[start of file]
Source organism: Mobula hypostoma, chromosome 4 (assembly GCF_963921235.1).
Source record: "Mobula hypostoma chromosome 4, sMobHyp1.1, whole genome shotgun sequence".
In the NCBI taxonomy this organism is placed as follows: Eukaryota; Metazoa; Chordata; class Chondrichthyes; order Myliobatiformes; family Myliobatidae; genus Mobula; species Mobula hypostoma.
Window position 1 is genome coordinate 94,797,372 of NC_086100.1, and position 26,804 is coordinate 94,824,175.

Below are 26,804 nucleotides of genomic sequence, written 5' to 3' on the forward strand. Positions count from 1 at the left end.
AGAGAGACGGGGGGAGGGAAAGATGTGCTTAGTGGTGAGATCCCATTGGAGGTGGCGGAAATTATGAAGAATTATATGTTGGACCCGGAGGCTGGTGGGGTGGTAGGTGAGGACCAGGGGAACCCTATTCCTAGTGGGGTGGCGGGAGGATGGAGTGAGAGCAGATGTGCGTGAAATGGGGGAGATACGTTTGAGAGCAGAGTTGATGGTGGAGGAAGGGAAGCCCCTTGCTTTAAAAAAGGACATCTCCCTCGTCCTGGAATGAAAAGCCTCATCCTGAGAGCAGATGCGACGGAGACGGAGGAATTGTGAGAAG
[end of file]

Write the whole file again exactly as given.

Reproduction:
Source organism: Mobula hypostoma, chromosome 4 (assembly GCF_963921235.1).
Source record: "Mobula hypostoma chromosome 4, sMobHyp1.1, whole genome shotgun sequence".
In the NCBI taxonomy this organism is placed as follows: Eukaryota; Metazoa; Chordata; class Chondrichthyes; order Myliobatiformes; family Myliobatidae; genus Mobula; species Mobula hypostoma.
Window position 1 is genome coordinate 94,797,372 of NC_086100.1, and position 26,804 is coordinate 94,824,175.

Below are 26,804 nucleotides of genomic sequence, written 5' to 3' on the forward strand. Positions count from 1 at the left end.
AGAGAGACGGGGGGAGGGAAAGATGTGCTTAGTGGTGAGATCCCATTGGAGGTGGCGGAAATTATGAAGAATTATATGTTGGACCCGGAGGCTGGTGGGGTGGTAGGTGAGGACCAGGGGAACCCTATTCCTAGTGGGGTGGCGGGAGGATGGAGTGAGAGCAGATGTGCGTGAAATGGGGGAGATACGTTTGAGAGCAGAGTTGATGGTGGAGGAAGGGAAGCCCCTTGCTTTAAAAAAGGACATCTCCCTCGTCCTGGAATGAAAAGCCTCATCCTGAGAGCAGATGCGACGGAGACGGAGGAATTGTGAGAAG